Elections will be different in California thanks to passage of Proposition 14 last year, but in the first elections conducted under the new law the results were no different at all.
Proposition 14 was a citizen initiative that eliminated the practice of party primaries followed by one nominee from each party competing in a general election. Now all candidates compete in one overall election and if one of them gets more than 50 percent of the vote, that candidate is elected. Otherwise, a run-off is held between the two candidates who got the most votes, even if both are from the same party.
In the two elections held last week, one included two candidates, a Democrat and a Republican, and the other featured eight candidates but one, one of two Democrats running, took the spot on the first ballot. Under the circumstances it is hard to argue that it would have been any different under the old system.
Nevertheless, open primaries of this sort are gaining support across the country as a method for allowing the voices of unaffiliated voters to be heard, and perhaps beating back the excesses of hyper-partisanship that have turned election season into ugly battlegrounds that most voters pray will end as soon as possible.
However, not all “open primary” approaches are equal. In some instances, there is the winner-take-all approach where a vote tally exceeding 50 percent settles the matter immediately. In others, no matter what percentages the top two voters get, a run-off is mandated between them. In the 28th Senate District race in California, that would have meant that Ted Lieu, the winner, who received 57.1 percent of the vote, would have still had to face Bob Valentine, one of four Republicans running, in a run-off, even though Valentine only received 25.1 percent of the vote.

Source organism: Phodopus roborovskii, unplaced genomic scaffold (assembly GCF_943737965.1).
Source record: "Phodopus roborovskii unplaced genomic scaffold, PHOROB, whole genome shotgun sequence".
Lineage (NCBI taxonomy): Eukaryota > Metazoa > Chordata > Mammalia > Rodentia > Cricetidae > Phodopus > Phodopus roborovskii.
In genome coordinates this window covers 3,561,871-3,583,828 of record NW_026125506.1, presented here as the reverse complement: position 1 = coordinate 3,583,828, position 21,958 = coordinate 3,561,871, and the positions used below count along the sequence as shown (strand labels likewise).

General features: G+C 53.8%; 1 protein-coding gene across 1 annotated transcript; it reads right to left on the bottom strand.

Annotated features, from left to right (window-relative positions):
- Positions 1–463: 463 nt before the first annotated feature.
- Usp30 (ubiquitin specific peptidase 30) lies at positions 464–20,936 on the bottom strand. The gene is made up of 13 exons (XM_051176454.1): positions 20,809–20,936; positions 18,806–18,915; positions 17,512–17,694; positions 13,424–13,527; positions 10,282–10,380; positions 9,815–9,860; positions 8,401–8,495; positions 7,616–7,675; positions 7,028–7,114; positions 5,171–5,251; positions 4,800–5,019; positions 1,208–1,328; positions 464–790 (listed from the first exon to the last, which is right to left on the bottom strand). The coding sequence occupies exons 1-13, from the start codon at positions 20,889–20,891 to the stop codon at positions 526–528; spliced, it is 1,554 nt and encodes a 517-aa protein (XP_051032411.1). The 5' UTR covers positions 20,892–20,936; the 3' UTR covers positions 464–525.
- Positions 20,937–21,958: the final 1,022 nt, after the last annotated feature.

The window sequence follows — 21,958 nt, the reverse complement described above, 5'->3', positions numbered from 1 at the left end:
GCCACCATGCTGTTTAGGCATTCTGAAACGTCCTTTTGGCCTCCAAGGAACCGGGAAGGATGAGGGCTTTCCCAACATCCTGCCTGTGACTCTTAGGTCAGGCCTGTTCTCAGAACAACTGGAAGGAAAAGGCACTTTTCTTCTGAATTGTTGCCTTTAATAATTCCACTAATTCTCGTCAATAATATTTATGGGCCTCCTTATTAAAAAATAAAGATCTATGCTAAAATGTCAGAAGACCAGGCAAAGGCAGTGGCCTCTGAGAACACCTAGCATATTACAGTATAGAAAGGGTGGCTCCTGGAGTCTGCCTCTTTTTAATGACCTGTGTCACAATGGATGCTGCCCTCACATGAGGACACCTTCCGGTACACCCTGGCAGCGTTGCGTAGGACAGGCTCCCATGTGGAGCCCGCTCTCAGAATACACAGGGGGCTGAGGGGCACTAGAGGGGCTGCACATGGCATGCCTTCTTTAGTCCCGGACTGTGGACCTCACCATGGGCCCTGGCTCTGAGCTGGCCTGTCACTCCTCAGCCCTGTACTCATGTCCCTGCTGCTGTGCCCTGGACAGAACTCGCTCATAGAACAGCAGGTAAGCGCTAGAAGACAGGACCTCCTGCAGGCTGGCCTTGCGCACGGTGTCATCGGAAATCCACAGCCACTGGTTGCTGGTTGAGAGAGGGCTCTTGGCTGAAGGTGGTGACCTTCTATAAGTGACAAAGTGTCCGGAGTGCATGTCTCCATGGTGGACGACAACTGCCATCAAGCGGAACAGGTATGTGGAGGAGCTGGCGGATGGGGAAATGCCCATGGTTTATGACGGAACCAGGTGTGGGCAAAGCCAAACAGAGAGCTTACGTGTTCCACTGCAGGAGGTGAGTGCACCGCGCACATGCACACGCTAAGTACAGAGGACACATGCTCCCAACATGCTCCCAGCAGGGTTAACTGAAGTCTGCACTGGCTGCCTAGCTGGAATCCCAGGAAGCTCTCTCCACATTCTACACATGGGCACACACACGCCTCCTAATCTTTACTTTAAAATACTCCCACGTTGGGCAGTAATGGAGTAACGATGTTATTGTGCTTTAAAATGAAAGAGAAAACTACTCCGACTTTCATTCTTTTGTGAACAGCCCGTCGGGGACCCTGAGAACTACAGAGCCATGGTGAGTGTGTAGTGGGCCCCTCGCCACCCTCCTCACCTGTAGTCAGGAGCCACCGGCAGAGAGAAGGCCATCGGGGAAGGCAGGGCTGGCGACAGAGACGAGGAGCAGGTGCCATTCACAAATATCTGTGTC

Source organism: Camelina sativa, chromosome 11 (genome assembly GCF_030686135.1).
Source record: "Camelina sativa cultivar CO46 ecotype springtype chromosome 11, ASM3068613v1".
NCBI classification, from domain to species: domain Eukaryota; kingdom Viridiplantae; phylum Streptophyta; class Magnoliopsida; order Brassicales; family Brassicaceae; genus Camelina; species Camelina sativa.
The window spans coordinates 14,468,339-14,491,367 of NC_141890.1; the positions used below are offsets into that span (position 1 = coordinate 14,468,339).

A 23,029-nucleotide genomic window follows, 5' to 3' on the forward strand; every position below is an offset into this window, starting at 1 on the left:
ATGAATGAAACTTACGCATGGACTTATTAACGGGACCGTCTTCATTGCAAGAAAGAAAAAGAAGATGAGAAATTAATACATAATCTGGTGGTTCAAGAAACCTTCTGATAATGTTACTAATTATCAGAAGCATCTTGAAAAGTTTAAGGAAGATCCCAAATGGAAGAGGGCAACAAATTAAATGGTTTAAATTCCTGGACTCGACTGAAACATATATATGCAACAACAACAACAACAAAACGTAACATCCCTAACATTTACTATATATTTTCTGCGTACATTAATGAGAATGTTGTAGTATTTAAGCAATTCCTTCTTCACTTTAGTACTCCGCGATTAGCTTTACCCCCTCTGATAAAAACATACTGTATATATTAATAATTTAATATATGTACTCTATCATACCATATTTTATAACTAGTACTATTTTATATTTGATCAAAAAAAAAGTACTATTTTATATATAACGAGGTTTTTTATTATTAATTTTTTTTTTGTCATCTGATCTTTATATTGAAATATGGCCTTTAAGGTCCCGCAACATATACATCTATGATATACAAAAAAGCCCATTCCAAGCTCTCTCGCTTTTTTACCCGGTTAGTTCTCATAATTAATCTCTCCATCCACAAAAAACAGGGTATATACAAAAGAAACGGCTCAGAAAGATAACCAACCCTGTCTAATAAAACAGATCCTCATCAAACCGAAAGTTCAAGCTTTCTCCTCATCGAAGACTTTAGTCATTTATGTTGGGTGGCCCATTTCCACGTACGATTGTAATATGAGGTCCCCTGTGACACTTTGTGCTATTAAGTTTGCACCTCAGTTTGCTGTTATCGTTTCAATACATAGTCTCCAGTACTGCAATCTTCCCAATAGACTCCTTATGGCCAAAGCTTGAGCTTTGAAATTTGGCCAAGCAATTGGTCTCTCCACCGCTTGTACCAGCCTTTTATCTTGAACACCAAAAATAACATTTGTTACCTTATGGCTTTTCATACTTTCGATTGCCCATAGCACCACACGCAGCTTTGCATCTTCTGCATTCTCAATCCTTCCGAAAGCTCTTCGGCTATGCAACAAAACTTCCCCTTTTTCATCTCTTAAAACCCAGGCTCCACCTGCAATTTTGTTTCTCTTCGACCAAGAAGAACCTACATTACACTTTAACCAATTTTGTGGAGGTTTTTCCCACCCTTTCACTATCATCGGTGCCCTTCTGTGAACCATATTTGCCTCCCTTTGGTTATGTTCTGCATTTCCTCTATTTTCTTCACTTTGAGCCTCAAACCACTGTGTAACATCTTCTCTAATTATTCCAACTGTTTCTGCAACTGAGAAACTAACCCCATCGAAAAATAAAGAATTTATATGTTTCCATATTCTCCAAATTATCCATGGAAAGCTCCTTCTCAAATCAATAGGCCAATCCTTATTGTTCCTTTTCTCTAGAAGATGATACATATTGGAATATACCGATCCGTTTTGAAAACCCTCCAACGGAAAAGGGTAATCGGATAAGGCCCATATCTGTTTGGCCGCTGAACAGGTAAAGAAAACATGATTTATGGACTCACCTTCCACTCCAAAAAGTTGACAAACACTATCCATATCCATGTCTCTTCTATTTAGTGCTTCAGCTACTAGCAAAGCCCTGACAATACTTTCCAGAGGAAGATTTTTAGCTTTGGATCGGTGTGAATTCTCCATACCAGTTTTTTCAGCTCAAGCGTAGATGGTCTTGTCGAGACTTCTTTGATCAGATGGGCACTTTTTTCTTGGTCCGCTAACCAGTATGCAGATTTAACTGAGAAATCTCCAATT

Although several states use the open primary structure, each is set up in its own unique way, just as many municipalities have for years followed the same practice, each with their own approach.
The goal of activists in many states is to change their laws to the open primary structure. It is generally believed that restricting primary voting to party members allows the more extreme elements in each party to nominate candidates who are not well received by the large body of voters in the middle, but who are then nevertheless trapped into voting for one extreme or the other, or not voting at all.
Interestingly, the push for open primaries is also frequently resisted by third parties, who would seem to benefit from the non-partisan nature of open primaries. It may be that, in some cases at least, they feel that their candidates draw more votes from those who opt not to choose between the two extremes in the major parties, and that those votes will be lost if more moderate candidates are available.